Thanks. FYI you can fit the small wires of an old led through the analog socket. Not that I recommend it but it works: led

node The node is on the right running on a standard Raspberry Pi 4 with 8GB. The case is an Argon One M2. It has excellent passive cooling and a fan if you really need to push it. There is a slot for the 2 TB SSD. It also has GPIO access so I attached an old speaker to beep on each new block with a little python. Oh and the little model cars change color depending on the temperature so that hopefully I would notice if the thing turned off ;)

Oh! Well in that case, I'm all for it.. Didn't realize I was answering a completely different question... sorry!

I would love if you or someone like you compiled a list of the most interesting or fun questions/observations they come up with over time.

I like the idea of a tipping fee. It could be 'difficulty' adjusted based on the traffic in a way that it scales with server costs rather than userbase. Unless of course, your plan is to generate exponential profit ;)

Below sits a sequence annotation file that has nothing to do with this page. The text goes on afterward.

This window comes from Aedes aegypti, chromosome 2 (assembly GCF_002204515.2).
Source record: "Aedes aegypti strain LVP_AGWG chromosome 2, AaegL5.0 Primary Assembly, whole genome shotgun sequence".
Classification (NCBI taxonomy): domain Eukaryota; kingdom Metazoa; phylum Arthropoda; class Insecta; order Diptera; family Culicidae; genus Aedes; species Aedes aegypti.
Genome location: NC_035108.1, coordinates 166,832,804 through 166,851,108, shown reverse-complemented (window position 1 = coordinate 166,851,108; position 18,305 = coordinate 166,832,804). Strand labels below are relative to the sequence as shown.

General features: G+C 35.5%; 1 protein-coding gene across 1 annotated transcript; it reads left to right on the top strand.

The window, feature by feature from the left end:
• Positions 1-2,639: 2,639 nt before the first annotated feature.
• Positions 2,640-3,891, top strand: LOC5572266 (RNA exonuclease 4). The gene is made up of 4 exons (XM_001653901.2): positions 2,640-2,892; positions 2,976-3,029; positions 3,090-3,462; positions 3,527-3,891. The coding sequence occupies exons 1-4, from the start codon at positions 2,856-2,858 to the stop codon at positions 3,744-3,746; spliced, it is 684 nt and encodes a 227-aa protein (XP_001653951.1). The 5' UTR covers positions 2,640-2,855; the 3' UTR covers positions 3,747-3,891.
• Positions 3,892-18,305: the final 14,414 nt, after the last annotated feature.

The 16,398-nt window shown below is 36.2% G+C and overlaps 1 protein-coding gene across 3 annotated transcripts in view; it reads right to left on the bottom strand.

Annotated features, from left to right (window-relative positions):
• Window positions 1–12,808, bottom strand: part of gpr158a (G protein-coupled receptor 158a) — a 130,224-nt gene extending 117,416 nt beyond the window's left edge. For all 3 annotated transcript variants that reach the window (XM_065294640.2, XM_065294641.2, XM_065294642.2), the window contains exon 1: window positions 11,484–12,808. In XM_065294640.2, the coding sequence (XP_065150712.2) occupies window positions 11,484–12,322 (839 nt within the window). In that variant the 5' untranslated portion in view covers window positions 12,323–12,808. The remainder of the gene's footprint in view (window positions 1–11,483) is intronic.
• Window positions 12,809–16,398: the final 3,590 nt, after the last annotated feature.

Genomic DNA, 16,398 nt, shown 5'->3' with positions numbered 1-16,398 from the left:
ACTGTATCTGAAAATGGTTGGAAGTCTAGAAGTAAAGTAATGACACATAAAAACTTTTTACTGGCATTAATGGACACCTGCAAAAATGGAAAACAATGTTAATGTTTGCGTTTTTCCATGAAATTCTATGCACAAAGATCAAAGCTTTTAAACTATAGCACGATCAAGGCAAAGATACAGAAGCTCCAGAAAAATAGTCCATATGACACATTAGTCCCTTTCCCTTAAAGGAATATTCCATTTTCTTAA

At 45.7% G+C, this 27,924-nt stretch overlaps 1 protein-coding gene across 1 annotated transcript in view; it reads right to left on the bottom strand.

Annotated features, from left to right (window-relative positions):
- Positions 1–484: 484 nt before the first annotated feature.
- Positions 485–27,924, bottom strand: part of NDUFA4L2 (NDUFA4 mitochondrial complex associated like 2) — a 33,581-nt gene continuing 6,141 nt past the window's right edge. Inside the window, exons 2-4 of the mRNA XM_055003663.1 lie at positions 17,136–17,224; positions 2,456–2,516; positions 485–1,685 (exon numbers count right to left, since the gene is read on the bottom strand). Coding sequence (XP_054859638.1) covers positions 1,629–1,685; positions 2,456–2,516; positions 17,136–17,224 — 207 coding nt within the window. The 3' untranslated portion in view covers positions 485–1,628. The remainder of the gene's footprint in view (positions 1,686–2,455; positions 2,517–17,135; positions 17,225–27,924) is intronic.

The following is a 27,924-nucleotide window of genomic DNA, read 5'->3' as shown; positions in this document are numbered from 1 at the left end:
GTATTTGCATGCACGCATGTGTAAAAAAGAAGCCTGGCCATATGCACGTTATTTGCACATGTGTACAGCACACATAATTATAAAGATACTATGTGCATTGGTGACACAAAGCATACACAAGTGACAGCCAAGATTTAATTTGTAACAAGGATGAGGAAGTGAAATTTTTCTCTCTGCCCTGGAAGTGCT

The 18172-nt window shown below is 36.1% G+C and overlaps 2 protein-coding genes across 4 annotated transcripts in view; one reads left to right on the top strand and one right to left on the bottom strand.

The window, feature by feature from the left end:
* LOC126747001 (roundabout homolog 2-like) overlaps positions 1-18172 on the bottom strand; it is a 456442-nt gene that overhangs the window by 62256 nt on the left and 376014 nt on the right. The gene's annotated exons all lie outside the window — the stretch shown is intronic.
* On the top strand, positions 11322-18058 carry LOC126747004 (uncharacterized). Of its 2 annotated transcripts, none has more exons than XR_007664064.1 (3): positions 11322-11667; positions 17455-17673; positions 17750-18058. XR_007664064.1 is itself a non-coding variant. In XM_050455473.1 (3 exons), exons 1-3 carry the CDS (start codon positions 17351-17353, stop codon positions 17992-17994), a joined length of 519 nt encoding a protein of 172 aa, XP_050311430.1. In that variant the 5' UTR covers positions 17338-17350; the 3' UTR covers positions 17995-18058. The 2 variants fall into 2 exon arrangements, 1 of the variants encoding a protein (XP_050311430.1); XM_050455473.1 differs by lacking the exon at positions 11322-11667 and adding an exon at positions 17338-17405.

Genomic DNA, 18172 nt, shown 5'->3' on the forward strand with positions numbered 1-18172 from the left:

I don't like the idea because it decouples value from content and instead assigns value to identity/reputation. People change, but comments stay.

Say a valuable contributor suddenly turns shitcoiner for whatever reason. His earlier posts should still hold the same value. But the shitcoin content wouldn't get promoted much if at all.

But if people were to use donations received in the past as a way to measure someone's current quality of posts, then I fear there would be a perverse side effect of potentially promoting bad content based on unrelated, unknown or forgotten contributions. (Think of newcoiners trying to get a sense of who to reach out to or follow for truthful help or information)

We always have the possibility of adding a donation address or invoice to our bio. And how much someone received in donations as a person shouldn't necessarily be made public unless they chose to. I understand content is never totally separate from who authored it, but we should aim for that distinction because some people will change, some coats will turn, yet that shouldn't invalidate any past or future statement on its own.